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Neil Farrington,
Community Energy Plus

Neil FarringtonNeil Farrington is the Sustainable Energy Projects Manager at Community Energy Plus, Cornwall’s leading charity delivering local solutions to fuel poverty, energy efficiency and renewable energy.

Since joining Community Energy Plus in 2002, Neil has worked with numerous communities to build awareness about the options for, and assist with the delivery of, renewable energy projects in community settings in Cornwall.  Neil recently secured Low Carbon Community Challenge status for a project that is seeing the rural mid-Cornwall villages of Ladock and Grampound Road become a test bed for achieving sustainable living on a community-wide scale.

Neil is well known within Cornwall for the training he provides on renewables and climate change and his contribution to new planning guidance on the use of renewables in Cornwall.  He is committed to empowering community groups across Cornwall to deliver renewable energy and energy efficiency projects that are appropriate to their circumstances, taking an approach which is oriented towards hand-holding rather than leading projects to ensure maximum benefit and long-term sustainability of community projects.

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Dr Chris Jardine,
Environmental Change Institute, Oxford/Joju Ltd

Dr Chris JardineDr Chris Jardine is a research analyst in the Lower Carbon Futures team in the Environmental Change Institute at the University of Oxford. Primarily, his focus is on renewables, especially the use of solar photovoltaics within the household and on commercial buildings. Chris is currently examining how massive numbers of small-scale renewables and microgeneration can be incorporated into the electricity grid as part of the SUPERGEN consortium on Highly Distributed Power Systems. The ECI's work on this consortium project involves scenario creation, electricity network modelling and policy requirements to support the development of a highly distributed power system. Chris is also the Technical director of Joju Ltd., a solar PV installation company installing residential, commercial and community scale projects, and brings practical experience of the issues associated with renewable energy installations and the wider installation industry”

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Michael Peters,
RESOLVE

Michael PetersMichael joined RESOLVE in May 2006 as a Senior Research Fellow and is currently coordinating a programme of research on environmental education and community engagement in low carbon social change initiatives. Prior to joining RESOLVE Michael worked as a Senior Research Associate in the Centre for Social and Economic Research on the Global Environment (CSERGE) at the University of East Anglia. Michael has presented his work on community engagement in climate change widely at national and international conferences. In 2009 he was elected a Fellow of the Royal Society of Arts. Michael is lead editor of a new book to be published early 2010 by Edward Elgar Ltd. entitled 'Low Carbon Communities: Imaginative Approaches to Combating Climate Change Locally' (Co-editors: Dr Shane Fudge and Prof. Tim Jackson).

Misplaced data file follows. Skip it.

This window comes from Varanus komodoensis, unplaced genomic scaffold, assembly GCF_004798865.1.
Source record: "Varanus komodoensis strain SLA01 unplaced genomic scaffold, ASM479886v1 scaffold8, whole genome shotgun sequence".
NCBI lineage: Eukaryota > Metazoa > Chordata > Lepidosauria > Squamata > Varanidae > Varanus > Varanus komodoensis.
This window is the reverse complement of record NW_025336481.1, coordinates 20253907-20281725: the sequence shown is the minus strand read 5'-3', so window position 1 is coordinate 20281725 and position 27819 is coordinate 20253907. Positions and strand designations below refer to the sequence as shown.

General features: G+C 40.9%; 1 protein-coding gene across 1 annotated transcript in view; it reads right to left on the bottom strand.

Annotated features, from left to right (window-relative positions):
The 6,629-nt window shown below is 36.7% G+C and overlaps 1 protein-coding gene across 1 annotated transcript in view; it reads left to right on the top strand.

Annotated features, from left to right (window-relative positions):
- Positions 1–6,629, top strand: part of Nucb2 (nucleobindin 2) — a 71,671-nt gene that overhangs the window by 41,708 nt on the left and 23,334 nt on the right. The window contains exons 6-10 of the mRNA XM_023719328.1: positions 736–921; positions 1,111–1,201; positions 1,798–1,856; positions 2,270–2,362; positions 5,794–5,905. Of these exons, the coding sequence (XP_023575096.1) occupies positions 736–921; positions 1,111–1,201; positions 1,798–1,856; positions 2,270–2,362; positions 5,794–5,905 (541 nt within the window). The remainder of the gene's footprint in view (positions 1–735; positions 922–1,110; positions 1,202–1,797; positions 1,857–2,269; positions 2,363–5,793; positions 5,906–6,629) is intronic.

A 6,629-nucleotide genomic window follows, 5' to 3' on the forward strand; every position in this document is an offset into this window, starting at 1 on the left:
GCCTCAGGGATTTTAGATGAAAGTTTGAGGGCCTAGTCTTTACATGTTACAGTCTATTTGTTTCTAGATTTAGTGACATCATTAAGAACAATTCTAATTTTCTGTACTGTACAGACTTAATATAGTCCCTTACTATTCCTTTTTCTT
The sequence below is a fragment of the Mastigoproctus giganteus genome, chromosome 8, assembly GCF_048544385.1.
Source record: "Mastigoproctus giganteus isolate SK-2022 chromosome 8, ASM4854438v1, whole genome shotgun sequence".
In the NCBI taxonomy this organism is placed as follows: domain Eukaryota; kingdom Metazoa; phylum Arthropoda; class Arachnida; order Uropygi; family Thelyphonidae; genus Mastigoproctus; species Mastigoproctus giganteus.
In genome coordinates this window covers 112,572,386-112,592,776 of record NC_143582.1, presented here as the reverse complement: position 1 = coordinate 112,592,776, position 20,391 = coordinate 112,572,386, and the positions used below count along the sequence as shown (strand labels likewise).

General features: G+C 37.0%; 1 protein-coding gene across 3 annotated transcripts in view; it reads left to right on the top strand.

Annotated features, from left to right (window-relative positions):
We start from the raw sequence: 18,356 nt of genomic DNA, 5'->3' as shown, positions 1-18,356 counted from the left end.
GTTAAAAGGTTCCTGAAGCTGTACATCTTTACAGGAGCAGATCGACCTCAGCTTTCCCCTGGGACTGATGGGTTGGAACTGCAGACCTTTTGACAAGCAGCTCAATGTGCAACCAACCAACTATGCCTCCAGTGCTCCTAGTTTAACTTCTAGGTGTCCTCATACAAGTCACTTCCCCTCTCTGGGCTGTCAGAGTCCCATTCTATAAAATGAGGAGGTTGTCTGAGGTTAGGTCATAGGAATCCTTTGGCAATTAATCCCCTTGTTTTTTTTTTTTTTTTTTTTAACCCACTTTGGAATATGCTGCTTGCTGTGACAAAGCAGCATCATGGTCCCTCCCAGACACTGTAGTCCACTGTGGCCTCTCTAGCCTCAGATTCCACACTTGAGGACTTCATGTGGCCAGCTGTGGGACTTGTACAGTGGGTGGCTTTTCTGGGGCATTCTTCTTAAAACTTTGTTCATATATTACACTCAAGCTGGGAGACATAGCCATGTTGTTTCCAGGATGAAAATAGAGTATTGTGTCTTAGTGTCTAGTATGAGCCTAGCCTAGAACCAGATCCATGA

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Graham Meeks,
CHPA

Graham MeeksGraham Meeks has been the Director of the Combined Heat and Power Association since August 2007. He previously worked in the advisory team of specialist investment bank Climate Change Capital and as Head of Fuels and Heat at the Renewable Energy Association. He was Head of Policy for the CHPA between 2000 and 2003, as a consultant with AEA and in energy management with AHS Emstar (now Dalkia). Graham is an engineer by background and in his early career served in the Royal Engineers. He has a BEng from Leeds University and an MSc in Environmental Technology from Imperial College.

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Lewis Dale,
National Grid

Lewis DaleLewis Dale is the Regulatory Strategy Manager for National Grid's UK and European activities and has a particular interest in efficiently integrating renewables and distributed generation into the electricity system.  He is a lead contributor to the development of GB transmission access arrangements and network investment incentives and he is also a work stream leader on a European Wind Integration Study.  Lewis holds a PhD in electrical engineering, has 30 years experience in engineering and economic roles within the industry, and is a visiting professor at Imperial College London.

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Ruth Mayne,
Low Carbon, West Oxford

Ruth Mayne is co-founder and Chair of Low Carbon West Oxford, and was one of the founding members of West Oxford Community Renewables. She has over 24 years of experience working in the voluntary sector ranging from community development to researcher and policy adviser She has also worked as a University lecturer and has published widely. Her latest publication, 'Power and Change'  (NCVO, forthcoming) is aimed at helping voluntary organisations think more strategically about how change happens. She is currently working as an independent free lance consultant providing advice and support to a range of organisations.

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Prof Simon Caney,
Oxford

Prof Simon CaneyProfessor Simon Caney is a University Lecturer in Political Theory at Magdalen College, Oxford. His research interests are primarily in contemporary political philosophy, particularly in the application of political philosophy to global politics. He is currently writing a book on Global Justice and Climate Change with Dr Derek Bell . As part of this, he explores, amongst other questions, whether global climate change jeopardizes persons' rights, how the opportunity to engage in activities which emit greenhouse gases should be distributed, and the ethical issues surrounding carbon trading. Existing publications on global justice and climate change include (2006) ‘Global Justice, Rights and Climate Change’, Canadian Journal of Law and Jurisprudence vol.XIX no.2 and (2005) ‘Cosmopolitan Justice, Responsibility and Global Climate Change’, Leiden Journal of International Law vol.18 no.4.

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FEW - sponsored by Convergence for Economic Transformation FEW - sponsored by Scottish and Southern Energy